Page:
Atlanta’s significant role as a center for global health is now well-recognized and appreciated.
But last week, when the Atlanta-based Carter Center hosted the Climate & Health Meeting, it became apparent that our region’s contributions to improving global health must now take into account the growing challenges of climate change.
And Atlanta has an opportunity to become a nexus for expert knowledge and action to address how climate change will impact global health.
The buzz over the Georgia-Florida water dispute is more than mere white noise in a battle that dates to 1990. The final report now headed to the U.S. Supreme Court puts the U.S. Army Corps of Engineers at the center of the environmental dilemma.
By Guest Columnist SUSAN VARLAMOFF, the former director of the University of Georgia’s Office of Environmental Sciences in the College of Agricultural and Environmental Sciences and lifetime Master Gardener
Landscapes occupy vast swaths of land across urban and suburban areas in the U.S. and how we cultivate our gardens directly affects the surrounding environment. Since Atlanta is bisected by the Chattahoochee River, which serves as a drinking water source, runoff from the land directly impacts the river’s water quality. Misuse or overuse of fertilizers and pesticides can result in water contamination as these chemicals run off the land during rain events.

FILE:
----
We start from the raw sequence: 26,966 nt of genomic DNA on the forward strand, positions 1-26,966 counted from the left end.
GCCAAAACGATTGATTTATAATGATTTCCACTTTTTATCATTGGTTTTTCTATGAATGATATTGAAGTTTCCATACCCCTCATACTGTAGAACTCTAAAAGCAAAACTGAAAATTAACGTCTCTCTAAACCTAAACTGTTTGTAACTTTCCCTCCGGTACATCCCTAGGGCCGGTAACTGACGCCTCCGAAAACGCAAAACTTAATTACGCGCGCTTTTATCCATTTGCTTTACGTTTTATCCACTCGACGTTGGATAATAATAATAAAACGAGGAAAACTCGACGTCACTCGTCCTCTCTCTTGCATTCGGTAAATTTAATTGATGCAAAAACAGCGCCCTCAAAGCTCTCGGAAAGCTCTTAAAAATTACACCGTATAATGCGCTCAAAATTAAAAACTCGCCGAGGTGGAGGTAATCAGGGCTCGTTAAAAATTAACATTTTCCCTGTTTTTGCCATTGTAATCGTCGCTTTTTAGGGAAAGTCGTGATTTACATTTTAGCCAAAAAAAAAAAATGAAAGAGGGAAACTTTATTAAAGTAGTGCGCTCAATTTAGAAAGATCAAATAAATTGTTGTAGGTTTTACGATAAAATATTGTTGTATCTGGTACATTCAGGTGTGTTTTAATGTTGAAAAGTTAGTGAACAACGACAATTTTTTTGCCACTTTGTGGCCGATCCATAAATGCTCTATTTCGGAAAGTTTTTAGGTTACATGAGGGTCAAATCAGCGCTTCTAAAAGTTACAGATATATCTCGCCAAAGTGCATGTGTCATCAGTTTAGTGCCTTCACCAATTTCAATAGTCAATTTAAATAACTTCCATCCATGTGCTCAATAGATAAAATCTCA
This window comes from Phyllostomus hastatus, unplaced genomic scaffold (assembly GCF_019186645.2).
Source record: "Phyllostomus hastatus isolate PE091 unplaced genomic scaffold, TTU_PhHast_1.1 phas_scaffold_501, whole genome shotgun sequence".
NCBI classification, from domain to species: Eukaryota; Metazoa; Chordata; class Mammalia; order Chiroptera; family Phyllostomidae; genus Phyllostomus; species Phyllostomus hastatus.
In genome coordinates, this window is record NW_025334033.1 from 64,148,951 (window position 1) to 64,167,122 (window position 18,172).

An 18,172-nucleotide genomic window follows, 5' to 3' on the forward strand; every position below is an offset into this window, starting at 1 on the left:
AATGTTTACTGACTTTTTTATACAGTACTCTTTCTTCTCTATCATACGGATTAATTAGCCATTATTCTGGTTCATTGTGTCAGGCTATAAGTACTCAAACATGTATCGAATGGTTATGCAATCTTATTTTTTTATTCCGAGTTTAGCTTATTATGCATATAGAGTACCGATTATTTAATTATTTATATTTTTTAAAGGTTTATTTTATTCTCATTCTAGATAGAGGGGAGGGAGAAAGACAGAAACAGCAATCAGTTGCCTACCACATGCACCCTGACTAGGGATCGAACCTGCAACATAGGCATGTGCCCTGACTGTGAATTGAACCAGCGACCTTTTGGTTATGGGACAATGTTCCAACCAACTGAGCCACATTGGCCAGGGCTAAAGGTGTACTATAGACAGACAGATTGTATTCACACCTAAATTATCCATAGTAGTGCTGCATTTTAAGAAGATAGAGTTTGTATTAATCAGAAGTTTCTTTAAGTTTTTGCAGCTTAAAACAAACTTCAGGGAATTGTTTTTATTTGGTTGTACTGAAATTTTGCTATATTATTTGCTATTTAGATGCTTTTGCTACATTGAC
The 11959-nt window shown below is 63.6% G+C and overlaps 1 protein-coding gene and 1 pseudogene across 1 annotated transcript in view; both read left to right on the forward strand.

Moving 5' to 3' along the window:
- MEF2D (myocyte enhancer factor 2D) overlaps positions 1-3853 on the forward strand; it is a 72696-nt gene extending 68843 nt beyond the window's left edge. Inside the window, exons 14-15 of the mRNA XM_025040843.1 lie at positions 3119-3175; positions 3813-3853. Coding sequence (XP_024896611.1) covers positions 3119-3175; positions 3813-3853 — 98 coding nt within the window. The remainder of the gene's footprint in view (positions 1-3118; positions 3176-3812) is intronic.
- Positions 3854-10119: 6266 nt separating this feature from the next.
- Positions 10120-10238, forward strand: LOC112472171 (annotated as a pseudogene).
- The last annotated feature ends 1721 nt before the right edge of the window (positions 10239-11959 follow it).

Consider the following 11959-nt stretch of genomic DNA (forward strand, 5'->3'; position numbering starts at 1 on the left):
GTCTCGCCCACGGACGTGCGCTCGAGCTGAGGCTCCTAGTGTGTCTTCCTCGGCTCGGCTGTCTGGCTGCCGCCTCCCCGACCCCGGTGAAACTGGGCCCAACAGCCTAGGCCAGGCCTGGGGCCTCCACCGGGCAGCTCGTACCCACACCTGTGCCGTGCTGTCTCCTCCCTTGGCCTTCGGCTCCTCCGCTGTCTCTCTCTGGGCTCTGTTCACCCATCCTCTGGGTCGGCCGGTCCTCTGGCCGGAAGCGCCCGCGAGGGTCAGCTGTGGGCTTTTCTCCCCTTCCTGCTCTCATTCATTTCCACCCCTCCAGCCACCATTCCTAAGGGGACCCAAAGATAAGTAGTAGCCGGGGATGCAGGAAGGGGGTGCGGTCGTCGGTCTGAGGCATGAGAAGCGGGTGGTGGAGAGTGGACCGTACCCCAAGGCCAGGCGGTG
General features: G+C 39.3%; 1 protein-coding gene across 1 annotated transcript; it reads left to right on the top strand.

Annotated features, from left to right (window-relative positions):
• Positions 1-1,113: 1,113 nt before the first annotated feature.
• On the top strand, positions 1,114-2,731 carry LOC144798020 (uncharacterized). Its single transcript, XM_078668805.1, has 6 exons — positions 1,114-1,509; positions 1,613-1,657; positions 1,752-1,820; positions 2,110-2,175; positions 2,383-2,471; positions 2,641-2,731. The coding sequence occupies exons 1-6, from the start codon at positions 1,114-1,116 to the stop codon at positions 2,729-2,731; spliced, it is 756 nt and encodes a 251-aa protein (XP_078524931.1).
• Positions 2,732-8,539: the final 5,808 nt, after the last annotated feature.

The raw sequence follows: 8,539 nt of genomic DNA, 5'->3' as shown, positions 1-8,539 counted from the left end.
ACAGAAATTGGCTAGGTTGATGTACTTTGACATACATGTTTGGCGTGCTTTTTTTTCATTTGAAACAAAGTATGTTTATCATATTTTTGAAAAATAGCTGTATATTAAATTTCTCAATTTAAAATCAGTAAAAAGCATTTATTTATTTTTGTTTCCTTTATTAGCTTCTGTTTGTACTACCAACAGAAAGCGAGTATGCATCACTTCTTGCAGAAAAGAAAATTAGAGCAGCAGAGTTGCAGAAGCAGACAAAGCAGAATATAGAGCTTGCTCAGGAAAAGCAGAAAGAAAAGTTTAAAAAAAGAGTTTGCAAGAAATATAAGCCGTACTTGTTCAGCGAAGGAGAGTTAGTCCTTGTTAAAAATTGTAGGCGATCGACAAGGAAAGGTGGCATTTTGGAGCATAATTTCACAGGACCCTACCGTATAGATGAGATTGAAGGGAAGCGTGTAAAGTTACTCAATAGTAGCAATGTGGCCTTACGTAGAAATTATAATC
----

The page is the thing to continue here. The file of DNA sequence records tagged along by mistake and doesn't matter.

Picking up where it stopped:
It’s an odd little world, where a Japanese company many of us still associate with the stereo equipment of our youth is brought to its knees because it can’t get concrete poured fast enough in Georgia and South Carolina.
Bridgett Liquori is an outlaw, not that you’d know from looking at her. This petite 34-year-old single mother’s crime? She loves her children and is risking everything to keep them as happy, safe and healthy as possible.
If that means breaking state and federal laws to get the medical cannabis her kids need to treat their daunting illnesses, then so be it.
In this column, members of Georgia Humanities and their colleagues take turns discussing Georgia’s history and culture, and other topics that matter. Through different voices, we hear different stories.
This week, Allison Hutton, of Georgia Humanities, reflects on the “Spanish flu” of 1918-1919 and how it has been used to tell stories of wartime heartache.
Recently, there was a full-page ad for “Lion” in the Sunday New York Times. Given that the film has been nominated for six Academy Awards, including Best Picture, Best Supporting Actor and Best Supporting Actress, this isn’t especially surprising.
What is surprising is, instead of the usual critics’ quotes, the ad features ringing endorsements from former Secretary of State Madeleine Albright, and UNICEF.